Asking more questions
As a pediatric nurse practitioner student, Shawn Wedlund was paired with the Smith family. Wedlund met them at their home and joined them for an Individualized Education Program meeting at Treynor’s school, a t-ball game, and a horse therapy appointment, which helps Treynor with focus, core strength and muscle control.
“Shawn saw that we try to allow Treynor to have as normal of a childhood as we can,” said Smith. “We don’t want to put false limits and barriers up that don’t necessarily need to exist. At the same time, we are cautious. For example, even in t-ball, he wears a chest protector.”
“The experience helped me see what it’s like to be a family with a child who has chronic health conditions and is able to adapt it to their lifestyle and live the best lifestyle they can.”
– Shawn Wedlund, pediatric nurse practitioner student
Wedlund said it was valuable to see how a family copes with challenging circumstances. “The experience helped me see what it’s like to be a family with a child who has chronic health conditions and is able to adapt it to their lifestyle and live the best lifestyle they can,” said Wedlund.
Wedlund graduated last spring and is now working as a pediatric nurse practitioner in the neurosurgery department at Gillette Children’s Specialty Healthcare. There, the majority of his patients have complex neurological conditions, like hydrocephalus or genetic syndromes. “The families that we see, we usually follow them for a lifetime, so there is a lot of relationship building,” said Wedlund.
The experience with the Smith family makes Wedlund ask more questions as a practitioner. “We’re so focused on what medications they are on, what treatments they are undergoing and what we can do medically to make them as happy and as healthy as possible. We don’t always focus on those other factors, as far as what the child is doing in terms of recreation, their friends, their perspectives on life that are really valuable to their happiness and health. I’m not always able to touch on those in a clinical visit, but I try harder to ask more questions,” said Wedlund. “It leads to an overall better relationship with families when we partner with them. It also leads to better care and better outcomes.”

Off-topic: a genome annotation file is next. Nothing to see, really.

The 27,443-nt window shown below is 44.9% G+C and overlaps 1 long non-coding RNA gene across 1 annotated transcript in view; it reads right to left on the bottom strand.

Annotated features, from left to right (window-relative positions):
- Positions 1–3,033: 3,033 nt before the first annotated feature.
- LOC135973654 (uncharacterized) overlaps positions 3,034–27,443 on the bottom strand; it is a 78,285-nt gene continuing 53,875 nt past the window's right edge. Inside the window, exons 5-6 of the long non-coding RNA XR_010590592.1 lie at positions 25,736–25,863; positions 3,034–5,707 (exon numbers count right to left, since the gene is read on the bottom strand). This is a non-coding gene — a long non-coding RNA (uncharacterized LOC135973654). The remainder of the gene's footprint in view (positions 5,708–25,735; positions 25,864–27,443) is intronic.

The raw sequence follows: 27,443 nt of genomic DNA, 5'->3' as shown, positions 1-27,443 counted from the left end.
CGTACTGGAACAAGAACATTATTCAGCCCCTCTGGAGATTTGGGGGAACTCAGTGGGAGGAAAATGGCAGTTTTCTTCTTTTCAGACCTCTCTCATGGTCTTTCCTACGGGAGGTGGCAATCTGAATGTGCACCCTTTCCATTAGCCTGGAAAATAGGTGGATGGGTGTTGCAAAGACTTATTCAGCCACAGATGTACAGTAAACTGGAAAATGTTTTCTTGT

MN students learn from community teachers
Nurse practitioner students aren’t the only ones learning directly from community partners. Students in the Master of Nursing program are paired with a community teacher, who is someone with a chronic medical condition willing to share the experience of navigating the health care system. Each community teacher works with a team of three or four students from the Medical School, College of Pharmacy, School of Nursing and the Occupational Therapy program. The students go to the community teacher’s home three times over the course of two semesters. At each visit, students practice basic interviewing skills to understand the community teacher’s health care history and current needs, using suggested questions to steer the conversation.
“It has been an excellent program for our students to appreciate the perspectives and contributions of different disciplines within the health care system,” said Carol Flaten, DNP, RN, director of pre-licensure programs. “It is also important for students to think about how people with chronic conditions live in their own homes. After learning from the community teachers, students begin to appreciate the impact of the environment and living conditions on their health.”